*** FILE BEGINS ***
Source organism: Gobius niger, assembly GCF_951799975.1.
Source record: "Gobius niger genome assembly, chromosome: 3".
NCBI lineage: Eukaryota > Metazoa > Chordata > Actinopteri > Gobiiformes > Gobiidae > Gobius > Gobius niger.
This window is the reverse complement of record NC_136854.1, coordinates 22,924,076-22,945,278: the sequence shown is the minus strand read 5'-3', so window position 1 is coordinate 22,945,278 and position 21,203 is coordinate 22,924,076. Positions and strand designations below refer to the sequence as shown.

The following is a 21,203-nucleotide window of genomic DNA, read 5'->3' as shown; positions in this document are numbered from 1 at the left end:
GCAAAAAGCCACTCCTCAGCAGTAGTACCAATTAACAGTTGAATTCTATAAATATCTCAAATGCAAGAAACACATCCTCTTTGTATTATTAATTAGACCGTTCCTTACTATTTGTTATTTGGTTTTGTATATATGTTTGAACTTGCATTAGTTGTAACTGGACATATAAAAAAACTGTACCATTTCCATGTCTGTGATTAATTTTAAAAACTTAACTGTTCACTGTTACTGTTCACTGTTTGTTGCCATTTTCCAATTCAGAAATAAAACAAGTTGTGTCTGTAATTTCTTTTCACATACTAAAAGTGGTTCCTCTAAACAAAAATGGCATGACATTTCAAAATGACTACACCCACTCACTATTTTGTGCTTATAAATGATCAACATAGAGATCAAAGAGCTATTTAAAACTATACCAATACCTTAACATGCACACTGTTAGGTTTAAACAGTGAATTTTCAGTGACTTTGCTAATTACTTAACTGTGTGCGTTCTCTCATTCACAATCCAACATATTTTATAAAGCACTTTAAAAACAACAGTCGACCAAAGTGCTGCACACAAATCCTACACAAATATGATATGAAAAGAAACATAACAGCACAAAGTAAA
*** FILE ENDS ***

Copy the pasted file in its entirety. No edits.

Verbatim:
Source organism: Gobius niger, assembly GCF_951799975.1.
Source record: "Gobius niger genome assembly, chromosome: 3".
NCBI lineage: Eukaryota > Metazoa > Chordata > Actinopteri > Gobiiformes > Gobiidae > Gobius > Gobius niger.
This window is the reverse complement of record NC_136854.1, coordinates 22,924,076-22,945,278: the sequence shown is the minus strand read 5'-3', so window position 1 is coordinate 22,945,278 and position 21,203 is coordinate 22,924,076. Positions and strand designations below refer to the sequence as shown.

The following is a 21,203-nucleotide window of genomic DNA, read 5'->3' as shown; positions in this document are numbered from 1 at the left end:
GCAAAAAGCCACTCCTCAGCAGTAGTACCAATTAACAGTTGAATTCTATAAATATCTCAAATGCAAGAAACACATCCTCTTTGTATTATTAATTAGACCGTTCCTTACTATTTGTTATTTGGTTTTGTATATATGTTTGAACTTGCATTAGTTGTAACTGGACATATAAAAAAACTGTACCATTTCCATGTCTGTGATTAATTTTAAAAACTTAACTGTTCACTGTTACTGTTCACTGTTTGTTGCCATTTTCCAATTCAGAAATAAAACAAGTTGTGTCTGTAATTTCTTTTCACATACTAAAAGTGGTTCCTCTAAACAAAAATGGCATGACATTTCAAAATGACTACACCCACTCACTATTTTGTGCTTATAAATGATCAACATAGAGATCAAAGAGCTATTTAAAACTATACCAATACCTTAACATGCACACTGTTAGGTTTAAACAGTGAATTTTCAGTGACTTTGCTAATTACTTAACTGTGTGCGTTCTCTCATTCACAATCCAACATATTTTATAAAGCACTTTAAAAACAACAGTCGACCAAAGTGCTGCACACAAATCCTACACAAATATGATATGAAAAGAAACATAACAGCACAAAGTAAA